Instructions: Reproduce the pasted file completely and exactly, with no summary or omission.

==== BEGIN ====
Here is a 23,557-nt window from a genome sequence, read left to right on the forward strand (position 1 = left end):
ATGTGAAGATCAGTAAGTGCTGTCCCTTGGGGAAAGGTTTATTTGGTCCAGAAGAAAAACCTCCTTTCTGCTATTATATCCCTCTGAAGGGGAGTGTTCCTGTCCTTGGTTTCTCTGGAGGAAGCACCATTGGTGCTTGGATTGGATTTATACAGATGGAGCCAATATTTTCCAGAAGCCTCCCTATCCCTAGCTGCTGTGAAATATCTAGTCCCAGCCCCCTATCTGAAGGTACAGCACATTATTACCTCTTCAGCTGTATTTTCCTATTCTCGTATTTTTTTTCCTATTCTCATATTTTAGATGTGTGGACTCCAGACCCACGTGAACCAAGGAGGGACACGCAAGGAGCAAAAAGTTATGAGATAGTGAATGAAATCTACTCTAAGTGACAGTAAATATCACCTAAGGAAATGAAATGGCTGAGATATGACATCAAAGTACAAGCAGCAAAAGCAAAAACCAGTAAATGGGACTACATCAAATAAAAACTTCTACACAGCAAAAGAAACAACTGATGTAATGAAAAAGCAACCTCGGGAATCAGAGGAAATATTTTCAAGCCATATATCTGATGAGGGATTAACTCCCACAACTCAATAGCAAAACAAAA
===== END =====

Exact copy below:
Here is a 23,557-nt window from a genome sequence, read left to right on the forward strand (position 1 = left end):
ATGTGAAGATCAGTAAGTGCTGTCCCTTGGGGAAAGGTTTATTTGGTCCAGAAGAAAAACCTCCTTTCTGCTATTATATCCCTCTGAAGGGGAGTGTTCCTGTCCTTGGTTTCTCTGGAGGAAGCACCATTGGTGCTTGGATTGGATTTATACAGATGGAGCCAATATTTTCCAGAAGCCTCCCTATCCCTAGCTGCTGTGAAATATCTAGTCCCAGCCCCCTATCTGAAGGTACAGCACATTATTACCTCTTCAGCTGTATTTTCCTATTCTCGTATTTTTTTTCCTATTCTCATATTTTAGATGTGTGGACTCCAGACCCACGTGAACCAAGGAGGGACACGCAAGGAGCAAAAAGTTATGAGATAGTGAATGAAATCTACTCTAAGTGACAGTAAATATCACCTAAGGAAATGAAATGGCTGAGATATGACATCAAAGTACAAGCAGCAAAAGCAAAAACCAGTAAATGGGACTACATCAAATAAAAACTTCTACACAGCAAAAGAAACAACTGATGTAATGAAAAAGCAACCTCGGGAATCAGAGGAAATATTTTCAAGCCATATATCTGATGAGGGATTAACTCCCACAACTCAATAGCAAAACAAAA